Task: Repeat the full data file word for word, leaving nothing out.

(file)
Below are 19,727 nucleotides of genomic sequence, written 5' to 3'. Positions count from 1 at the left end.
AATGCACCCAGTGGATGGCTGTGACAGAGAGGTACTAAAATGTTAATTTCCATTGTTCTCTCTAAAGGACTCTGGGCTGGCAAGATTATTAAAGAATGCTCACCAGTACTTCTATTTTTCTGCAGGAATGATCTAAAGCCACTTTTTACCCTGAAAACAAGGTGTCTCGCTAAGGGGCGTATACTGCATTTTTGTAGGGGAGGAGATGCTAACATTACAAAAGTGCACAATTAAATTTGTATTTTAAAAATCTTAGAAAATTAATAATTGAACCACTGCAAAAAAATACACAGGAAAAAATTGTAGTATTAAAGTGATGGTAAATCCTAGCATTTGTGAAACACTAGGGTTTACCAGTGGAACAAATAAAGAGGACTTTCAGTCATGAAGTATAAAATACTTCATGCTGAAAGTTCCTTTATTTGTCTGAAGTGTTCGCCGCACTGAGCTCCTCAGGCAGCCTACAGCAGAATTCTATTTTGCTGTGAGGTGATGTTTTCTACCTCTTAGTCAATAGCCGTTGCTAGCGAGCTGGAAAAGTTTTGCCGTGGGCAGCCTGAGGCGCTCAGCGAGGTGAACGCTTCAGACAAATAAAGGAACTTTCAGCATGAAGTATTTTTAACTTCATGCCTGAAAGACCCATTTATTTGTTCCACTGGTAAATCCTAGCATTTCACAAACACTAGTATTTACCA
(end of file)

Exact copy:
Below are 19,727 nucleotides of genomic sequence, written 5' to 3'. Positions count from 1 at the left end.
AATGCACCCAGTGGATGGCTGTGACAGAGAGGTACTAAAATGTTAATTTCCATTGTTCTCTCTAAAGGACTCTGGGCTGGCAAGATTATTAAAGAATGCTCACCAGTACTTCTATTTTTCTGCAGGAATGATCTAAAGCCACTTTTTACCCTGAAAACAAGGTGTCTCGCTAAGGGGCGTATACTGCATTTTTGTAGGGGAGGAGATGCTAACATTACAAAAGTGCACAATTAAATTTGTATTTTAAAAATCTTAGAAAATTAATAATTGAACCACTGCAAAAAAATACACAGGAAAAAATTGTAGTATTAAAGTGATGGTAAATCCTAGCATTTGTGAAACACTAGGGTTTACCAGTGGAACAAATAAAGAGGACTTTCAGTCATGAAGTATAAAATACTTCATGCTGAAAGTTCCTTTATTTGTCTGAAGTGTTCGCCGCACTGAGCTCCTCAGGCAGCCTACAGCAGAATTCTATTTTGCTGTGAGGTGATGTTTTCTACCTCTTAGTCAATAGCCGTTGCTAGCGAGCTGGAAAAGTTTTGCCGTGGGCAGCCTGAGGCGCTCAGCGAGGTGAACGCTTCAGACAAATAAAGGAACTTTCAGCATGAAGTATTTTTAACTTCATGCCTGAAAGACCCATTTATTTGTTCCACTGGTAAATCCTAGCATTTCACAAACACTAGTATTTACCA